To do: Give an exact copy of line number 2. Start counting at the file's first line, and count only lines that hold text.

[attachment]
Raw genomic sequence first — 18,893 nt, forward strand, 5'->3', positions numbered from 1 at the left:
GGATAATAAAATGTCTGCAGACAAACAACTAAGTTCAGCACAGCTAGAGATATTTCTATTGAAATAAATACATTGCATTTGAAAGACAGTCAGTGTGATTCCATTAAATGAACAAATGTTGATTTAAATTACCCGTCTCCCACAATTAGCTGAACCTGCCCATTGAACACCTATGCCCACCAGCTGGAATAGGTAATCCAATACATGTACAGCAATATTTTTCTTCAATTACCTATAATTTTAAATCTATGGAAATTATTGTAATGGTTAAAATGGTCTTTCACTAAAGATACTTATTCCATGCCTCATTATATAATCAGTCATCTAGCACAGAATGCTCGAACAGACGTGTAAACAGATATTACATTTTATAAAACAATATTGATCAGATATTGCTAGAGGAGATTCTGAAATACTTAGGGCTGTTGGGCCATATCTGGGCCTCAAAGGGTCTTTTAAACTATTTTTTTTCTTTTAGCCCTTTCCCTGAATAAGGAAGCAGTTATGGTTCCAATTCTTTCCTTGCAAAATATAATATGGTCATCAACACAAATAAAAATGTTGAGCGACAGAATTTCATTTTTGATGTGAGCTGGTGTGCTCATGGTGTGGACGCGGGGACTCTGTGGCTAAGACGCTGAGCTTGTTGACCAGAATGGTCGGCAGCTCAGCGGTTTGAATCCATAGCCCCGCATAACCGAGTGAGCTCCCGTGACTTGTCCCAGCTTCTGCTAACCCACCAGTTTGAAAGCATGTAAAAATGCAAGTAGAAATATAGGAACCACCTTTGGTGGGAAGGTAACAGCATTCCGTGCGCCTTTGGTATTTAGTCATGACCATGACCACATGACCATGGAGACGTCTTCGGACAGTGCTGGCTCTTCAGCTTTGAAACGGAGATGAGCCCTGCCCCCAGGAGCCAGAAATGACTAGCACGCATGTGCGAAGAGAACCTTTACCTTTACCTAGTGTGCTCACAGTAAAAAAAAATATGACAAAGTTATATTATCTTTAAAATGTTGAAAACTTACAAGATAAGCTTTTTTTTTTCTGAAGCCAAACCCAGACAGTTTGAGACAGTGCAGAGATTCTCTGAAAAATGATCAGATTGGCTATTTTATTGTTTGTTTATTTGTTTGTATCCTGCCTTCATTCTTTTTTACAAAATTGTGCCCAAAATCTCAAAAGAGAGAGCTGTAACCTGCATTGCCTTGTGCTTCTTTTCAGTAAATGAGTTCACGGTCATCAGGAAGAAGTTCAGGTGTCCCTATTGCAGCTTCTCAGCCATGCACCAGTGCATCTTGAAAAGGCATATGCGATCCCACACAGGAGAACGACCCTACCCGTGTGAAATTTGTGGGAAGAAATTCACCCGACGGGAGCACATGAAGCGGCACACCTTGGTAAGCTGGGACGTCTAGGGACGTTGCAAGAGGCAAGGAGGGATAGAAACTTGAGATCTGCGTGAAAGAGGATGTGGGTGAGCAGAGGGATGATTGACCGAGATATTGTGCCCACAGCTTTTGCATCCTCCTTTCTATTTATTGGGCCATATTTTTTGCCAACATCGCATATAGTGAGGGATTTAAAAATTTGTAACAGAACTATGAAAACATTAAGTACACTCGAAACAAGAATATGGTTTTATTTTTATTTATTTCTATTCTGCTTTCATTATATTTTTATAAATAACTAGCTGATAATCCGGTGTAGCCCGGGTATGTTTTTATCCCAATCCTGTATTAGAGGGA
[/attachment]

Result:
GGATAATAAAATGTCTGCAGACAAACAACTAAGTTCAGCACAGCTAGAGATATTTCTATTGAAATAAATACATTGCATTTGAAAGACAGTCAGTGTGATTCCATTAAATGAACAAATGTTGATTTAAATTACCCGTCTCCCACAATTAGCTGAACCTGCCCATTGAACACCTATGCCCACCAGCTGGAATAGGTAATCCAATACATGTACAGCAATATTTTTCTTCAATTACCTATAATTTTAAATCTATGGAAATTATTGTAATGGTTAAAATGGTCTTTCACTAAAGATACTTATTCCATGCCTCATTATATAATCAGTCATCTAGCACAGAATGCTCGAACAGACGTGTAAACAGATATTACATTTTATAAAACAATATTGATCAGATATTGCTAGAGGAGATTCTGAAATACTTAGGGCTGTTGGGCCATATCTGGGCCTCAAAGGGTCTTTTAAACTATTTTTTTTCTTTTAGCCCTTTCCCTGAATAAGGAAGCAGTTATGGTTCCAATTCTTTCCTTGCAAAATATAATATGGTCATCAACACAAATAAAAATGTTGAGCGACAGAATTTCATTTTTGATGTGAGCTGGTGTGCTCATGGTGTGGACGCGGGGACTCTGTGGCTAAGACGCTGAGCTTGTTGACCAGAATGGTCGGCAGCTCAGCGGTTTGAATCCATAGCCCCGCATAACCGAGTGAGCTCCCGTGACTTGTCCCAGCTTCTGCTAACCCACCAGTTTGAAAGCATGTAAAAATGCAAGTAGAAATATAGGAACCACCTTTGGTGGGAAGGTAACAGCATTCCGTGCGCCTTTGGTATTTAGTCATGACCATGACCACATGACCATGGAGACGTCTTCGGACAGTGCTGGCTCTTCAGCTTTGAAACGGAGATGAGCCCTGCCCCCAGGAGCCAGAAATGACTAGCACGCATGTGCGAAGAGAACCTTTACCTTTACCTAGTGTGCTCACAGTAAAAAAAAATATGACAAAGTTATATTATCTTTAAAATGTTGAAAACTTACAAGATAAGCTTTTTTTTTTCTGAAGCCAAACCCAGACAGTTTGAGACAGTGCAGAGATTCTCTGAAAAATGATCAGATTGGCTATTTTATTGTTTGTTTATTTGTTTGTATCCTGCCTTCATTCTTTTTTACAAAATTGTGCCCAAAATCTCAAAAGAGAGAGCTGTAACCTGCATTGCCTTGTGCTTCTTTTCAGTAAATGAGTTCACGGTCATCAGGAAGAAGTTCAGGTGTCCCTATTGCAGCTTCTCAGCCATGCACCAGTGCATCTTGAAAAGGCATATGCGATCCCACACAGGAGAACGACCCTACCCGTGTGAAATTTGTGGGAAGAAATTCACCCGACGGGAGCACATGAAGCGGCACACCTTGGTAAGCTGGGACGTCTAGGGACGTTGCAAGAGGCAAGGAGGGATAGAAACTTGAGATCTGCGTGAAAGAGGATGTGGGTGAGCAGAGGGATGATTGACCGAGATATTGTGCCCACAGCTTTTGCATCCTCCTTTCTATTTATTGGGCCATATTTTTTGCCAACATCGCATATAGTGAGGGATTTAAAAATTTGTAACAGAACTATGAAAACATTAAGTACACTCGAAACAAGAATATGGTTTTATTTTTATTTATTTCTATTCTGCTTTCATTATATTTTTATAAATAACTAGCTGATAATCCGGTGTAGCCCGGGTATGTTTTTATCCCAATCCTGTATTAGAGGGA